Jim Fitzmaurice, lead educator of the University of Sheffield’s upcoming course, Literature of the English Country House, discusses how this new course will take you on a journey through literature and architecture and explores how the two interact.
As an American and as a retired university English teacher, I can say that my fellow countrymen and women (along with our neighbours in Canada) have long been partial to the fiction, poetry, and drama of the country house. North Americans love Shakespeare.
There seems to be a Shakespeare festival in every corner of the USA and Canada. One of our favourite plays is ‘Twelfth Night’, nominally set in Illyria but actually a record of life lived back and forth between two English country houses. Shakespeare paints us a picture of spoilsport steward named Malvolio and his well-deserved comeuppance in a way that foreshadows the servant politics of Downton Abbey. Nigel Hawthorne makes a wonderful Malvolio in the film version by Trevor Nunn. Imelda Stunton is his brilliant nemesis.
The brand new country house course is free and open to everyone. Starting on 2 June and running for eight weeks, it looks at how literature and country house architecture interact. Yes, interact, since sometimes literature influenced the way in which country houses were built.
Brodsworth Hall, built near Sheffield in the 1860s, has a children’s wing that reminds us of the enduring influence of Wordsworth’s poetry of childhood. Brodsworth is full of white marble statues of children in a way that earlier houses, say Hardwick Hall, are not.
We will use screen casts to teach ‘close reading’ of country house literature. A test drive undertaken by me and members of Sheffield as well as South Yorkshire U3As (University of the Third Age) amply demonstrated the power of this format to get a lively discussion started. In a screen cast, the teacher reads aloud while important words become larger and leap out towards the reader on the screen.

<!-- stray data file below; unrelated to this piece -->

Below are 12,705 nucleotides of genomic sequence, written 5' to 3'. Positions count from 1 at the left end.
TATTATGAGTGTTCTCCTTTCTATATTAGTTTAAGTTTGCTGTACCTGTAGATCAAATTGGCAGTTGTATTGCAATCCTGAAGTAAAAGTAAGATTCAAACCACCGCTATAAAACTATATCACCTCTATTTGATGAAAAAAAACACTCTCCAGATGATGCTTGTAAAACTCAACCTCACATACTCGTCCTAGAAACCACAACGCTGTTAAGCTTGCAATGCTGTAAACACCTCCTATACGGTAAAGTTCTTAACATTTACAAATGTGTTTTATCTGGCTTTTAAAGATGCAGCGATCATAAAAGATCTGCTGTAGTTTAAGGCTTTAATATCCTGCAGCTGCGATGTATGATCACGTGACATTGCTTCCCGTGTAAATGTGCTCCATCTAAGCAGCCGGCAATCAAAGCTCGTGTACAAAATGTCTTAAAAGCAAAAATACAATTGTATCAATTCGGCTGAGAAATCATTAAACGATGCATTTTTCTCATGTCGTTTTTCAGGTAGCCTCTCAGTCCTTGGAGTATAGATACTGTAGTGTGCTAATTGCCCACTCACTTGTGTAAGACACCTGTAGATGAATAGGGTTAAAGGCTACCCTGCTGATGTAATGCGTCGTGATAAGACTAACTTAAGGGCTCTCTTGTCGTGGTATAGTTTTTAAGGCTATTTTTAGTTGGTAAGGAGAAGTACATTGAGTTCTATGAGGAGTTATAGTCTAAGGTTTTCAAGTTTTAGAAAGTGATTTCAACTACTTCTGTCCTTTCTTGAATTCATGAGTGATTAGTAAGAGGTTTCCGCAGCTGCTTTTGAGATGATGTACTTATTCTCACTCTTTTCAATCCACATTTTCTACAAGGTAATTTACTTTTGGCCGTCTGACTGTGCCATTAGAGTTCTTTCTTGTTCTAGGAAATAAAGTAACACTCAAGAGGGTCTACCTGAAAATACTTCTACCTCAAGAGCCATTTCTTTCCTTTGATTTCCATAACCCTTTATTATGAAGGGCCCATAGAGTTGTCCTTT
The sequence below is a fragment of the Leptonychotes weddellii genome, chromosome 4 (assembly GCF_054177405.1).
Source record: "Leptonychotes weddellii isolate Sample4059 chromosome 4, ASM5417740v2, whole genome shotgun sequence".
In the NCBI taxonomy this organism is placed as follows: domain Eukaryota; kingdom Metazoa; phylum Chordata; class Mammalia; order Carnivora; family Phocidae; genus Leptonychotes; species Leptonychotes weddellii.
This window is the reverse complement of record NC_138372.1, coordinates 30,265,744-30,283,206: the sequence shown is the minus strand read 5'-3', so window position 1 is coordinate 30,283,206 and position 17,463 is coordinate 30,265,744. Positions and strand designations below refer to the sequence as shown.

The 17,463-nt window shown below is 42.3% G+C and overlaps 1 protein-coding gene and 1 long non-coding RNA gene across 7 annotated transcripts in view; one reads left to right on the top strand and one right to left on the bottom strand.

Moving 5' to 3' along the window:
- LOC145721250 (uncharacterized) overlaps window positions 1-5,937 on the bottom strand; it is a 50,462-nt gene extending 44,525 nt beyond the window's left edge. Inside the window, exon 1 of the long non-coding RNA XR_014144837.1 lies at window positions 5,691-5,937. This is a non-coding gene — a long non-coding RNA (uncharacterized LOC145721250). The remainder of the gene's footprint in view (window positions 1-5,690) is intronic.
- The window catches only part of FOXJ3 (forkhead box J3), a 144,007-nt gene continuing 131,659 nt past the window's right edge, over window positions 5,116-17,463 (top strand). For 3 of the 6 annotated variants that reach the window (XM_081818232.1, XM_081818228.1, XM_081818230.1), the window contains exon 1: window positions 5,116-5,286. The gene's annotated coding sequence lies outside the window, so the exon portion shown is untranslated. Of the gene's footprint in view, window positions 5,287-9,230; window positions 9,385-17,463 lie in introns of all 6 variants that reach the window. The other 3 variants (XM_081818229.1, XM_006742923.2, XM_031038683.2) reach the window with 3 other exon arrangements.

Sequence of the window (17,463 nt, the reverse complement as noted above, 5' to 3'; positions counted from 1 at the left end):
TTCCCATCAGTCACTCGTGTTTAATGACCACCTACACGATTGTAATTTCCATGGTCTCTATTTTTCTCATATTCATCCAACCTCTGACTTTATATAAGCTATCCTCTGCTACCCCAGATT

Other MOOCs, including the University of Sheffield’s ‘Discover Dentistry’, have shown that social networking is a key ingredient in the learning mix. Students join discussions at the end of the screen casts but also at the end of videos and other learning activities. Students can follow one another and learn a bit about who is who and where they all live.
A secondary English teacher from Brazil. An accountant from Newcastle. Maybe somebody like me, from Arizona and California. I, as lead educator, will be contributing a good many posts and also looking after a set of three University of Sheffield PhD students in English who will act as mentors. We will answer questions but more than that, we will engage in discussion. We fully expect that some of our students will know lots of details of local history about which we are ignorant. Local history, I think, is crucial. Other students will see patterns in the close readings that we have missed. This will be a joint exploration.
More good news: No books to buy. All of our materials are online. If you hanker after writing an essay, that can be arranged in a system of peer evaluations. You will need to write an evaluation yourself of someone else’s work. There are weekly quizzes for those who want to take them and a revision session in Week 8, when the course wraps up. If you are so inclined, we even have a final, comprehensive test.
So, join us. No fees to pay and nobody filling in attendance sheets to be sent to the main office. Lots of informal but serious discussion.
We aim at a first year level of university for this class, but everyone is welcome. Work load: three hours a week. If you love country houses but don’t really know country house literature, you are still welcome. We will show you Jane Austen and some Charles Dickens. We will surprise you, I think, by offering a story from a local early woman writer, Margaret Cavendish, Duchess of Newcastle. She who lived at Welbeck Abbey and Bolsover Castle.
In addition to the country houses already mentioned, we will visit a social house, Nostell Priory, the magnificent Chatsworth House, and a building frozen in time, Haddon Hall. We will end the class with a story about the country house experiences of some commercially oriented Americans in Oscar Wilde’s ‘Canterville Ghost’. The ghost learns a thing or two from the Americans, one of whom, in turn, is transformed by him.